Sunday, March 26, 2006

Joachim Sartorius, "Ice Memory"

The latest book to which I have contributed translations is Ice Memory, by Joachim Sartorius, which has just been published by Carcanet in the United Kingdom. The book features translations by many renowned translators, including Michael Hamburger, Michael Hulse, and Christopher Middleton. (What an honor to have my translations included in this book!)

A poem is for nobody.
I send it to my friends,
the freedom to understand it
or not to understand.
— Joachim Sartorius, "Poetics," tr. Andrew Shields

Wednesday, March 22, 2006

Tim Parks, "The Rapids"

Another book I read on my trip (of many -- those were LONG airplane flights) was "The Rapids," by Tim Parks. It is a novel about kayaking on whitewater in northern Italy (in South Tirol, to be precise). A group of English kayakers is there for a long weekend of advanced kayaking lessons. As a theme, kayaking offers Parks the chance to say things about kayaking that also become metaphors:

There was always the tenth time when you didn't come up and didn't know why.

That particular sentence struck me because it captures one of the mysterious and fascinating things about sports: one does the same thing over and over again until it always works, and then suddenly it doesn't, and one has no clue why. Ski jumping is a sport that seems that way to an extreme degree: one jumper suddenly can fly ten meters further than before for a few months or a year, and then suddenly he can't anymore, and he can't explain why he got better or why he suddenly got worse again. Or a tennis player goes to hit an easy volley, and suddenly misses it, after having done it right dozens of times. No explanation possible.

In this novel, kayaking is about taking risks in order to push your envelope and have the exhilirating experience of success, but Clive, the main instructor in the book, sees what the limits of such risk-taking are:

... after the high of getting away with it on the river, nothing has really changed.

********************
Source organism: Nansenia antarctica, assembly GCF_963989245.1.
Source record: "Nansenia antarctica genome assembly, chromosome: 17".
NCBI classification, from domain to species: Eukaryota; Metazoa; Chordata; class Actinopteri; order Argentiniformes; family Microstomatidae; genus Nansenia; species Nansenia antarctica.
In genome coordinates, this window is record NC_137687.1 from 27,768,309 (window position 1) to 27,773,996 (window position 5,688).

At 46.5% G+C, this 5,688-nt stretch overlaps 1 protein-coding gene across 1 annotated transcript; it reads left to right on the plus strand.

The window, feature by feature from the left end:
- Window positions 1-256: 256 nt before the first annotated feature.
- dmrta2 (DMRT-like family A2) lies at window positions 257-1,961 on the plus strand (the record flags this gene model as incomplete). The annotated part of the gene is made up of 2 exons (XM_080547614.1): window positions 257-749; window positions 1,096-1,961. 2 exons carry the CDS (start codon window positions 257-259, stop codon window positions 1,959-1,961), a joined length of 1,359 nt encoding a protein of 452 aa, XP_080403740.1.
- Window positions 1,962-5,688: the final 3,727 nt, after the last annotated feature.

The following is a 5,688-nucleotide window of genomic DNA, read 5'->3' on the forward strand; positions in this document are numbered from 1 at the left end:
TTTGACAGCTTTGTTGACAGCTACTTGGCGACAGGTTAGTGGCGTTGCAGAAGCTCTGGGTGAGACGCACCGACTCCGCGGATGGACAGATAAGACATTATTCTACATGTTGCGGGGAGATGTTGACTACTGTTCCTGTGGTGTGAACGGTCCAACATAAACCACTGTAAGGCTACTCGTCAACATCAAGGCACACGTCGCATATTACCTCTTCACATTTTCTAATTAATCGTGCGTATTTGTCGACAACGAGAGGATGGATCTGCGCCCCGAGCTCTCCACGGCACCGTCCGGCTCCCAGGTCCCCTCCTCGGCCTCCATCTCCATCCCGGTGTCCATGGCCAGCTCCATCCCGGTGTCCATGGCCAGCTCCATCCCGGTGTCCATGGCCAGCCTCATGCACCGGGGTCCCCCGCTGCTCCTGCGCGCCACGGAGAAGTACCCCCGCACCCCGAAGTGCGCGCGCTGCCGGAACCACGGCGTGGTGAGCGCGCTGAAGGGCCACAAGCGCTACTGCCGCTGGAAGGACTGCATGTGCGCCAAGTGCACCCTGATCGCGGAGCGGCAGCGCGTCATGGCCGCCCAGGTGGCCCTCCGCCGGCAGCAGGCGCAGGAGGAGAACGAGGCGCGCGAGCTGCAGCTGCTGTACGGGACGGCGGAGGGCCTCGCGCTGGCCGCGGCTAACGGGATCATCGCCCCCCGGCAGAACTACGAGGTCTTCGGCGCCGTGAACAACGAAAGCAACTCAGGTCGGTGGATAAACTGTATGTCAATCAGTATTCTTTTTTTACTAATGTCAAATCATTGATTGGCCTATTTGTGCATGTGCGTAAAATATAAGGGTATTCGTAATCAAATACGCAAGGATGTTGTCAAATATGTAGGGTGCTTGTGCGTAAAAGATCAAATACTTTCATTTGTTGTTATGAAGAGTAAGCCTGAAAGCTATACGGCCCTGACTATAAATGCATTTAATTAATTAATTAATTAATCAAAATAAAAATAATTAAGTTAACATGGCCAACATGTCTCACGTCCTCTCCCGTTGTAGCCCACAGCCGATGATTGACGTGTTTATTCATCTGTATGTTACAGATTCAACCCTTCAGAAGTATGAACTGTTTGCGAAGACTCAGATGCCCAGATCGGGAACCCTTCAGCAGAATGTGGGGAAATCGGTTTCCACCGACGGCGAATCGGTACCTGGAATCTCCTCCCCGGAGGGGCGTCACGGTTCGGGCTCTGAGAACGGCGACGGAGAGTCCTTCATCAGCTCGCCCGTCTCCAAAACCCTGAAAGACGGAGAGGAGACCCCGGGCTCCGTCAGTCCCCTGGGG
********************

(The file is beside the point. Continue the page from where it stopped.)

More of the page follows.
Parks himself takes risks in his narrative: such a story has an obvious ending that is hard to avoid: somebody has to die, or at least come close to dying, in a nasty accident. As is usually the case in his novels, Parks manages to get around this problem while also paying tribute to it, as it were. The way he does so is quite startling and powerful, so I won't reveal it here; suffice to say that he does sidestep the predictable ending in surprising and harrowing fashion.

Of course, after the high of getting away with it in the narrative, nothing has really changed. But that's all that art can do, it seems, or sport: provide a space in which one can get away with things, in which one can be out of character: "It was satisfying to do something out of character, something destructive." The destruction that one experiences in art, as in sport, is imaginary, and hence not really destructive. One goes beyond one's limits in a safe, controlled way.

Of course, sport is more dangerous than fiction (usually): you can die kayaking, which you usually can't do while reading a novel. Still, Michela (Clive's girlfriend) concludes that "these sports are something you do instead of life." Is fiction "something you do instead of life"? Perhaps, but I would always argue that fiction is part of life, and the "life" that Michela appeals to is also a fiction -- or a sport?

Tuesday, March 21, 2006

Geoffrey Hill, "Without Title"

I got Geoffrey Hill's "Without Title" from the Poetry Book Society right before I went to the United States ten days ago, and finished it on my trip.

Hill's work runs completely counter to the direction my tastes have been developing in the past few years (as I become more and more critical of unnecessarily convoluted stuff where poets are trying to be deep or "difficult" but are just being boring), but he offers so much even before I begin to "understand" what he is getting at:

Thou canst grasp nothing except through appetite.

That's the conclusion of "Improvisations for Hart Crane" (varying the line from Crane that Hill starts with: "Thou canst read nothing except through appetite"). With Hill, there's always the sound of his words and of his mind at work to stimulate my appetite so that I become interested in first reading and then potentially even grasping his poems.

"Without Title" also contains "Improvisations for Jimi Hendrix" (proving that Hill's tastes are not only poetic) and a series of 21 "Pindarics" that respond to passages from Cesare Pavese's diaries. The last concludes:

Patterns of lines, mostly, raw in appearance.
I see I have just defined a poem. Something I'd say
held over, deep in reserve, so that it may strike.

Even within Hill's dense work, there is always his reserve, ready to strike at any moment.